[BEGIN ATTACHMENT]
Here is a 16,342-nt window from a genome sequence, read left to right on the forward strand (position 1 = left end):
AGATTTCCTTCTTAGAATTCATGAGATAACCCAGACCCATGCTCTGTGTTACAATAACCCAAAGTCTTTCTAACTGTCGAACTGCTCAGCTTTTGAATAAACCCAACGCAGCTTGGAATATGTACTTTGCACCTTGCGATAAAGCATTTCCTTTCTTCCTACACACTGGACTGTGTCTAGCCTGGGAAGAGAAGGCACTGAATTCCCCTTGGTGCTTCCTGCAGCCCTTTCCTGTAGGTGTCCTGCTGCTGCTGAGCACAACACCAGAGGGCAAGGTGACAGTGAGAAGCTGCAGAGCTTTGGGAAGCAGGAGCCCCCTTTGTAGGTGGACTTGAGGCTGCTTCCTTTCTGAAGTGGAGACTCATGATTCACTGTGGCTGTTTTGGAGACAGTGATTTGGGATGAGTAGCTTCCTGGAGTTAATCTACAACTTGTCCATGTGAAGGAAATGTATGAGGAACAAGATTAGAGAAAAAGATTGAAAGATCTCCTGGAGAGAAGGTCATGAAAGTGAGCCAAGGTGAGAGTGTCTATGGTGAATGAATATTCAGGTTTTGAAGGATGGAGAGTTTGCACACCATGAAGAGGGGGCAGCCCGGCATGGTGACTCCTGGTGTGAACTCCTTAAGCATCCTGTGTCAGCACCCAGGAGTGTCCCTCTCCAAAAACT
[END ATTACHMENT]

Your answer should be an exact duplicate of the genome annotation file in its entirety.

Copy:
Here is a 16,342-nt window from a genome sequence, read left to right on the forward strand (position 1 = left end):
AGATTTCCTTCTTAGAATTCATGAGATAACCCAGACCCATGCTCTGTGTTACAATAACCCAAAGTCTTTCTAACTGTCGAACTGCTCAGCTTTTGAATAAACCCAACGCAGCTTGGAATATGTACTTTGCACCTTGCGATAAAGCATTTCCTTTCTTCCTACACACTGGACTGTGTCTAGCCTGGGAAGAGAAGGCACTGAATTCCCCTTGGTGCTTCCTGCAGCCCTTTCCTGTAGGTGTCCTGCTGCTGCTGAGCACAACACCAGAGGGCAAGGTGACAGTGAGAAGCTGCAGAGCTTTGGGAAGCAGGAGCCCCCTTTGTAGGTGGACTTGAGGCTGCTTCCTTTCTGAAGTGGAGACTCATGATTCACTGTGGCTGTTTTGGAGACAGTGATTTGGGATGAGTAGCTTCCTGGAGTTAATCTACAACTTGTCCATGTGAAGGAAATGTATGAGGAACAAGATTAGAGAAAAAGATTGAAAGATCTCCTGGAGAGAAGGTCATGAAAGTGAGCCAAGGTGAGAGTGTCTATGGTGAATGAATATTCAGGTTTTGAAGGATGGAGAGTTTGCACACCATGAAGAGGGGGCAGCCCGGCATGGTGACTCCTGGTGTGAACTCCTTAAGCATCCTGTGTCAGCACCCAGGAGTGTCCCTCTCCAAAAACT